BELLINGHAM - The city's former mayor said those now in charge of coming up with a redevelopment plan for the waterfront aren't listening to the will of the community.
"If you're an elected official, and the public overwhelmingly wants something, you should be responsive to the public," Dan Pike said on Thursday, Feb. 7, at a talk on past and present planning for the waterfront, part of the Huxley College of the Environment Speaker Series.
He had an audience of about 200 people, many of them students, on the Western Washington University campus.
A member of the current mayor's staff and the executive director of the Port of Bellingham both said after the talk that Pike paints an incomplete and sometimes inaccurate picture of the waterfront plans.
Pike gave the port and Mayor Kelli Linville's administration credit for making real progress on the plan over the past year, after Linville replaced him. But the bad news, he said, is in "where that progress seems to be taking us."
Pike criticized the likely demolition of historic waterfront buildings, the loss of park space and a proposal for what in his view is an overly expensive marina.
City special projects manager Tara Sundin and port Executive Director Rob Fix both said Pike's presentation didn't do justice to the specifics of the waterfront plan. Sundin attended the talk.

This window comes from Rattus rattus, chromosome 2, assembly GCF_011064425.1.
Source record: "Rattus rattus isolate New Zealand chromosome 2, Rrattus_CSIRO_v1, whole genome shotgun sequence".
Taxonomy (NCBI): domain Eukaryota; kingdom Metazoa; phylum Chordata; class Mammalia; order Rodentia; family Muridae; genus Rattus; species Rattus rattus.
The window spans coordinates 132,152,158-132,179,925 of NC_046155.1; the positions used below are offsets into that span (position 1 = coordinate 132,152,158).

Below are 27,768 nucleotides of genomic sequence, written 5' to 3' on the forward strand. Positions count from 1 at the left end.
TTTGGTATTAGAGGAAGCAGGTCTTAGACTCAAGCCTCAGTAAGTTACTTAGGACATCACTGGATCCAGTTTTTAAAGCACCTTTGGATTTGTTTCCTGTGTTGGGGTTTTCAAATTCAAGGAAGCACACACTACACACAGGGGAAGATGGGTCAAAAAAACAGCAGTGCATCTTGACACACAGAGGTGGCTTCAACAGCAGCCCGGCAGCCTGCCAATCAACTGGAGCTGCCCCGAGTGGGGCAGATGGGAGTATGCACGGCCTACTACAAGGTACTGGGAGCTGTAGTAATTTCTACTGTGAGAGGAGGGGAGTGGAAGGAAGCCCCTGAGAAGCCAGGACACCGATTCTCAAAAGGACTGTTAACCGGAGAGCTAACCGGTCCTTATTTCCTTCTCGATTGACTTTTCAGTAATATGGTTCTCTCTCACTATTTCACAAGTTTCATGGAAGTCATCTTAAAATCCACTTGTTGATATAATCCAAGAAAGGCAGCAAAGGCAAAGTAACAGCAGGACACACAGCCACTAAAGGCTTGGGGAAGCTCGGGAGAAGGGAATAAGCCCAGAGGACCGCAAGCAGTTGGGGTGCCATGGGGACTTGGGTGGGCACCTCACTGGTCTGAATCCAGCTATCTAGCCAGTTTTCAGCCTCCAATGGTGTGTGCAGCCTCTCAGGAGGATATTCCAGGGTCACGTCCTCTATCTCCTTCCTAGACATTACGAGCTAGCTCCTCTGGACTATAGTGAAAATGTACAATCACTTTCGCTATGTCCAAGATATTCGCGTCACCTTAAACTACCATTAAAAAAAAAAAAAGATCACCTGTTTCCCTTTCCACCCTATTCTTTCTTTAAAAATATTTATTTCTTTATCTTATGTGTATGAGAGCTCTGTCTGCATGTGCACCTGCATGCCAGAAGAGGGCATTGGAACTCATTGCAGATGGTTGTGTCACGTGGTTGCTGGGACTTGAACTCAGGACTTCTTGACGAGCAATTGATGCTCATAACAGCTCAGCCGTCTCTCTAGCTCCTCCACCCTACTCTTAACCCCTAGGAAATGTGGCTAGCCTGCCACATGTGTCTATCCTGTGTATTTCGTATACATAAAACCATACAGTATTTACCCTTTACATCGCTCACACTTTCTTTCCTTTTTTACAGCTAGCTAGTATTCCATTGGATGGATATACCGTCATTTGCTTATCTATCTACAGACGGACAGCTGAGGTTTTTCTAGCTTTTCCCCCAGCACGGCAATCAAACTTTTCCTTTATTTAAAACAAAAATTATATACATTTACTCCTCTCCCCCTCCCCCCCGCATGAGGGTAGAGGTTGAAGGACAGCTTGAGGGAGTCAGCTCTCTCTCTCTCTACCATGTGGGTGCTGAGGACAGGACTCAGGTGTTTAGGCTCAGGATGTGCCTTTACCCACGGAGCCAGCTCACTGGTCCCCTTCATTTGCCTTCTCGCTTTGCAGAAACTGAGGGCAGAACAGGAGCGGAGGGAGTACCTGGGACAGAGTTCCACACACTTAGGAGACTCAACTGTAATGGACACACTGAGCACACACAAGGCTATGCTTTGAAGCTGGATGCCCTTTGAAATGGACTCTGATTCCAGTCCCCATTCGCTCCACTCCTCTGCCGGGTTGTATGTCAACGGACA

While some proposed open space has been eliminated near the log pond, on the Whatcom Waterway, there is no loss of overall park acreage, Sundin said. As for the marina, it isn't an immediate concern.
"It is in a much later phase of the plan," Fix said.
Pike's interest in historic buildings centers on the port-owned Granary, a derelict egg processing center on Roeder and Central avenues. With its distinctive look, it would be an ideal entryway to the new waterfront, he said.
Pike said the city wanted to tear the building down to build a road, and the port has already made up its mind that it can't be renovated.
Not necessarily true, Sundin said. The city is considering an alternate route into the development that keeps the Granary intact.
Far from dismissing a resurrection of the Granary, Fix said early development proposals for the building show promise.
"Two different, separate groups have plans to develop it," Fix said.
Fix and Sundin both emphasized the role the public will have in shaping the waterfront. The city Planning Commission holds its first public hearing on the waterfront draft master plan on March 21.
"He's entitled to his opinions," Sundin said of Pike, "and so is everyone else."